One army case she was assigned to concerned Private Thomas D. Costello, a WWI soldier who was found in Bois de Bonvaux, France. Costello’s case was somewhat unique in that he was an Irish immigrant. Born in Galway in 1892, he came to America with three siblings, and Megan was able to track down his great-grandnephew, who traveled from Maine to attend Private Costello’s final burial at Arlington National Cemetery on July 10, 2010.
The following year, from the 1901 and 1911 Irish Censuses online, she found more living relatives in Costello’s hometown of Tuam, Co. Galway. With the help of a local genealogist, John Joe Higgins, she confirmed that a Tom Costello still living in Tuam was the soldier’s great-grandnephew. It also turned out that John Joe’s wife was Private Costello’s second cousin twice removed, and that their grandson, Cian, goes to the same school Costello attended.
In 2007, during the Democratic primaries, she researched the candidates’ backgrounds, and her findings were released by Ancestry.com, where she was chief family historian. The fact that then-candidate Barack Obama’s maternal third great-grandfather was Irish sparked the media’s interest, so Megan persevered to find out where in Ireland Falmouth Kearney had been born. As we now know, it was Moneygall, Co. Offaly, the small, sleepy town President Obama visited in May 2011.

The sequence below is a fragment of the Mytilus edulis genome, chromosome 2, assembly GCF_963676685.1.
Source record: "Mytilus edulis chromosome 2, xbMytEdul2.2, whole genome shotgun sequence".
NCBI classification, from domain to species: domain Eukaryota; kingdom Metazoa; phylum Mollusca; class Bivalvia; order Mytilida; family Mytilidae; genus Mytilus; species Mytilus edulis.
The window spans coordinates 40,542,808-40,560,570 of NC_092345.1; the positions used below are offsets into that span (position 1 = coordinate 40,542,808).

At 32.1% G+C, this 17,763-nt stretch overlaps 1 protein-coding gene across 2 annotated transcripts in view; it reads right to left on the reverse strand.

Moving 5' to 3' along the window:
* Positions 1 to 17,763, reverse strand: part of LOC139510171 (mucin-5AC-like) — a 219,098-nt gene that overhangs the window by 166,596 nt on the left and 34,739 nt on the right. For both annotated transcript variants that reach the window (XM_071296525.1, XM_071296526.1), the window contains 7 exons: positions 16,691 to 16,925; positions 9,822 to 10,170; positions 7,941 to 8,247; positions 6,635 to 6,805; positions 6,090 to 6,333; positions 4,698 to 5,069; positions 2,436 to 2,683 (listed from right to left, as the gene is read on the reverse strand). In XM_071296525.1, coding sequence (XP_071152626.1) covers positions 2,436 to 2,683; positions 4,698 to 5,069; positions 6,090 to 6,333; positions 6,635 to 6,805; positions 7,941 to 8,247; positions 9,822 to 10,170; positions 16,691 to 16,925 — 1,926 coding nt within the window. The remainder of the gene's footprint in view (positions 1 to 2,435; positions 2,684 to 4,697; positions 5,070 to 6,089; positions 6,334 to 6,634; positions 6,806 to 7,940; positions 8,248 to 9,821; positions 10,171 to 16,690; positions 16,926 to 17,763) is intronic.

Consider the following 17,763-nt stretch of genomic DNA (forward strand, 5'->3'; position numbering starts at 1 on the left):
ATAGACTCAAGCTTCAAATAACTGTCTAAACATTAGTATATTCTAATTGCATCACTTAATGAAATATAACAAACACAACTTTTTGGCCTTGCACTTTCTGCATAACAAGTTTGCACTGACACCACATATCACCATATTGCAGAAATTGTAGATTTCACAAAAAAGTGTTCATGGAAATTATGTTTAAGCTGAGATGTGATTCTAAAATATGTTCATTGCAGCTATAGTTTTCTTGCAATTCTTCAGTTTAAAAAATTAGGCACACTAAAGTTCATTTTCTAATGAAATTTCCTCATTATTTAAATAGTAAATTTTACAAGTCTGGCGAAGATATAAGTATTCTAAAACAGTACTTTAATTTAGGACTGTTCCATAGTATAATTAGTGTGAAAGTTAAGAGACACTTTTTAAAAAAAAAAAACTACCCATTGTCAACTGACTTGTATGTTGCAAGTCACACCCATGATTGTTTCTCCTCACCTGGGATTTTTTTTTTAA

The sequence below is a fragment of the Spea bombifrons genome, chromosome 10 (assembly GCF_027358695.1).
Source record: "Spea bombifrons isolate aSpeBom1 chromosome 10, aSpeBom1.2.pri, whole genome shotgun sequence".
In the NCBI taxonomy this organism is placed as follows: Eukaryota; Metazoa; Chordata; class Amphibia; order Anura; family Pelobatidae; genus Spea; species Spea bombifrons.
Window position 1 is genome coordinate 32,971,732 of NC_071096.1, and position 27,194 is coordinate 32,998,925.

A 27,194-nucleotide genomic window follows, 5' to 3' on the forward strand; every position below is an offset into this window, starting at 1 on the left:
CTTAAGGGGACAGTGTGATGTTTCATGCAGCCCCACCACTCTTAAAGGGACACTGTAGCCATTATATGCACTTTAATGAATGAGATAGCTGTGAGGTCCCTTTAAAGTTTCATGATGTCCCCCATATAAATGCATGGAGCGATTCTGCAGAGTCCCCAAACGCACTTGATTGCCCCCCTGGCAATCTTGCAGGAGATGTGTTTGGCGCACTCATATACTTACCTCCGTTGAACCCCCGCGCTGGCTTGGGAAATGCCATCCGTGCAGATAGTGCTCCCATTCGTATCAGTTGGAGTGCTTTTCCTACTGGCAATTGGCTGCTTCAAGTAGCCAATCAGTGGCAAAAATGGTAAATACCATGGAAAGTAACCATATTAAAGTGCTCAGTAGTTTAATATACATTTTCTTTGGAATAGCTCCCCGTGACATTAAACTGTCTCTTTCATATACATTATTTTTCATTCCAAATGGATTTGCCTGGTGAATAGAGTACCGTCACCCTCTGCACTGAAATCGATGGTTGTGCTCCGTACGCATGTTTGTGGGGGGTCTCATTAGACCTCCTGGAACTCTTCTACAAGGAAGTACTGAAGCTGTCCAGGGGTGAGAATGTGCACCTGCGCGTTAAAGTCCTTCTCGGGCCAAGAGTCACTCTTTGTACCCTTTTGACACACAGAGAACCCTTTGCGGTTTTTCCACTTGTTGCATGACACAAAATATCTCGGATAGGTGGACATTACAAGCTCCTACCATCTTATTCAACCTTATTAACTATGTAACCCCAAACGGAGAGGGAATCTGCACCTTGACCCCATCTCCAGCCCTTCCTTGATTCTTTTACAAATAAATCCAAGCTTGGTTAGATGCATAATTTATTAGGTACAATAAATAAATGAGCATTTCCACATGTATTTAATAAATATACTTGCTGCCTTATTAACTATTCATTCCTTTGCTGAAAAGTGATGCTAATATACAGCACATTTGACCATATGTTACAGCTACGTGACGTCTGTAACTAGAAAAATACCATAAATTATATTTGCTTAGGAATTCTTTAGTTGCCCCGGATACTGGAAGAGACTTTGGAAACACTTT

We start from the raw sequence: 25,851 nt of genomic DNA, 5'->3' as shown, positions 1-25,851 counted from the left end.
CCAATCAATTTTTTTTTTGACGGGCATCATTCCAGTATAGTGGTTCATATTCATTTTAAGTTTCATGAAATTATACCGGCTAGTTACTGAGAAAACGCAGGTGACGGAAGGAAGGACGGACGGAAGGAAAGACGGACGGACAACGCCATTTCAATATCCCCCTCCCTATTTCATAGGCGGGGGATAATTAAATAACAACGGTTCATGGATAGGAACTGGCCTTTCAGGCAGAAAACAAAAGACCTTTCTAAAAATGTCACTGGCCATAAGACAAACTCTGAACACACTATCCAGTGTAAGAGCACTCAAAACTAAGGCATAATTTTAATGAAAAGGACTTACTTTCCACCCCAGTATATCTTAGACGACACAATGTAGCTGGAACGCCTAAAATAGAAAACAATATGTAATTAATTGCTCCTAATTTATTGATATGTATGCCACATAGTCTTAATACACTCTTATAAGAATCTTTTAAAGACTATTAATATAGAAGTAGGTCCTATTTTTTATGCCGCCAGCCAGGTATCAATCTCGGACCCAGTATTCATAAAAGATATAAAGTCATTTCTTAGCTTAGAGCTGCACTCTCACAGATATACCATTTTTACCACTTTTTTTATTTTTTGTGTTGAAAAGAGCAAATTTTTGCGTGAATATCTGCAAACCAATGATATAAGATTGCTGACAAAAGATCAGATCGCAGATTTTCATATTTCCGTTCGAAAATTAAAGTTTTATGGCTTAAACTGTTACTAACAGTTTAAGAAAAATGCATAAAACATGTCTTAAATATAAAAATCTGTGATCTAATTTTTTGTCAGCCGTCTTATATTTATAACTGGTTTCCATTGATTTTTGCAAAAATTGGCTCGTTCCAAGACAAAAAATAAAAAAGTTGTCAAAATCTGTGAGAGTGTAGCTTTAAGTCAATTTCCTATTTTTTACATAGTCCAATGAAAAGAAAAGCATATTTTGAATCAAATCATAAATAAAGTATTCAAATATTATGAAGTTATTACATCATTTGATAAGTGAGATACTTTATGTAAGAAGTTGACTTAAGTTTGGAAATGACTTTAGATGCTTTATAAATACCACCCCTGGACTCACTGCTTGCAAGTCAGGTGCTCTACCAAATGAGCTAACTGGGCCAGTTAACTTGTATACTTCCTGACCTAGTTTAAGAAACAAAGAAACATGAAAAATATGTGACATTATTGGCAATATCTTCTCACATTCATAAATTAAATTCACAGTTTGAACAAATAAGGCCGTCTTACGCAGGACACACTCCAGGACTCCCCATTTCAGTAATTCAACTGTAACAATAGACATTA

“Back when I did the research in 2007, I wasn’t really thinking forward,” Megan recalled. “I know the whole classic pint-in -the-pub moment past U.S. presidents [with Irish roots] have had, but you just don’t think when you’re doing research that that’s going to be the result.”
Smolenyak was invited both to Moneygall and to hear Obama’s speech in Dublin. She and her sister Stacy opted for the latter, and it was there that Barack and Michelle Obama thanked her personally for discovering his Irish heritage. “It was a good time to be American in Ireland!” Megan recalled. “My sister was running around telling people who I was, and strangers were shaking my hand. The Is Féidir Linn message was very important, and it was incredible to be part of that buoyancy. Even if I hadn’t had anything to do with it, it would have been fun to be there. Any excuse to visit Ireland.”
Then, of course, there’s Annie Moore, who holds a special place in Megan’s heart. An Irish girl from Co. Cork, Annie was the first immigrant to pass through Ellis Island. At 17 years old, she arrived on the SS Nevada on January 1, 1892, with her younger brothers Philip and Anthony. Her story received renewed interest in 1992, during Ellis Island’s centennial and restoration, and her relatives came forth to talk about her legacy. The only problem was that their Annie had been born in Illinois.
Megan shared this glaring discrepancy with the genealogical community in 2006, and offered a $1,000 reward to whomever could come up with proof of the real Annie. A few weeks later they had identified the real Annie and her living descendants, and had even found her grave – an unmarked stone in Calvary Cemetery, Queens. Annie received proper commemoration in the U.S. and her home town, Cobh, Co. Cork.